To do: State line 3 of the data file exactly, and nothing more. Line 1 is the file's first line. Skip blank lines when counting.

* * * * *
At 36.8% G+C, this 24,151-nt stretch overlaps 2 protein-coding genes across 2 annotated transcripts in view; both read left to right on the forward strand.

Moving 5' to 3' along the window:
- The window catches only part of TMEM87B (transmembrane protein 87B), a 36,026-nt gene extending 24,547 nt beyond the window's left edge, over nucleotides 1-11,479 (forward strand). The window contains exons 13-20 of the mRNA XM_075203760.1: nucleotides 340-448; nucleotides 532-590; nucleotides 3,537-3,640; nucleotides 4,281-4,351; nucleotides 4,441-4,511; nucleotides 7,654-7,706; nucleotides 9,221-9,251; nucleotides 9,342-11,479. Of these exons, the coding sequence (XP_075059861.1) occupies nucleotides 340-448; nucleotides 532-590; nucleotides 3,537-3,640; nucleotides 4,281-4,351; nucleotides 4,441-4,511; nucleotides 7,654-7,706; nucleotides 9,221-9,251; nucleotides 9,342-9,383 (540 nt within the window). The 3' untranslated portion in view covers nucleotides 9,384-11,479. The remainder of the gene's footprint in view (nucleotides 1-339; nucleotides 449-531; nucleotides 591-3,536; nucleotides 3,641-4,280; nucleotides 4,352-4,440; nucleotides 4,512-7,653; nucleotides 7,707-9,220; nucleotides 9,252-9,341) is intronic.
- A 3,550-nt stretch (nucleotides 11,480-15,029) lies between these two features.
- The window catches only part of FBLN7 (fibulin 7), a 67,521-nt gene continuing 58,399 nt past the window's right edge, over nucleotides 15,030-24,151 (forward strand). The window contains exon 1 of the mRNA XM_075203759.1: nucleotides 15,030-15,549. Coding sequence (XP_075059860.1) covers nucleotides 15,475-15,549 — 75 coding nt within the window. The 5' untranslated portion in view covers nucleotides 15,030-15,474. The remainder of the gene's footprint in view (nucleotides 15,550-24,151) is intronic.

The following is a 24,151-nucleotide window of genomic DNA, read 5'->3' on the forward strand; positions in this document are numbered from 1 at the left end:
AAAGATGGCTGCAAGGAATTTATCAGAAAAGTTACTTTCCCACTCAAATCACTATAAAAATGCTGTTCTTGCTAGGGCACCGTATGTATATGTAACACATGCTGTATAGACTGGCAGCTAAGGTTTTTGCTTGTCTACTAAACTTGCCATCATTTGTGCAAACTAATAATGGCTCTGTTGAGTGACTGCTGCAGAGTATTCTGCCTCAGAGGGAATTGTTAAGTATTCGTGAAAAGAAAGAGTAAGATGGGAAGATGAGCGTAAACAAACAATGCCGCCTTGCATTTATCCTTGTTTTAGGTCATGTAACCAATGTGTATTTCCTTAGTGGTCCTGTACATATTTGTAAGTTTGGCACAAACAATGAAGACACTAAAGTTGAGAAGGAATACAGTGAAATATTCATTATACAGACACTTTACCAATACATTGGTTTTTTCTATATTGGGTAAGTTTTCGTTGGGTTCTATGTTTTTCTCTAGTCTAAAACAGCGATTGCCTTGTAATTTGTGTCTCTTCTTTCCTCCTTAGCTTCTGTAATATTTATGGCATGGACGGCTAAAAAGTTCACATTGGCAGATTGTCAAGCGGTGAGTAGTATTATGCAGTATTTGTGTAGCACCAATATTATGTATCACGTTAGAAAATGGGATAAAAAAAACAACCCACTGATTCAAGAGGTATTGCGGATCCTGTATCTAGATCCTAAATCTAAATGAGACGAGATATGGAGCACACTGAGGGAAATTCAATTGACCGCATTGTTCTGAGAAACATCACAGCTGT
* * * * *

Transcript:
- The window catches only part of TMEM87B (transmembrane protein 87B), a 36,026-nt gene extending 24,547 nt beyond the window's left edge, over nucleotides 1-11,479 (forward strand). The window contains exons 13-20 of the mRNA XM_075203760.1: nucleotides 340-448; nucleotides 532-590; nucleotides 3,537-3,640; nucleotides 4,281-4,351; nucleotides 4,441-4,511; nucleotides 7,654-7,706; nucleotides 9,221-9,251; nucleotides 9,342-11,479. Of these exons, the coding sequence (XP_075059861.1) occupies nucleotides 340-448; nucleotides 532-590; nucleotides 3,537-3,640; nucleotides 4,281-4,351; nucleotides 4,441-4,511; nucleotides 7,654-7,706; nucleotides 9,221-9,251; nucleotides 9,342-9,383 (540 nt within the window). The 3' untranslated portion in view covers nucleotides 9,384-11,479. The remainder of the gene's footprint in view (nucleotides 1-339; nucleotides 449-531; nucleotides 591-3,536; nucleotides 3,641-4,280; nucleotides 4,352-4,440; nucleotides 4,512-7,653; nucleotides 7,707-9,220; nucleotides 9,252-9,341) is intronic.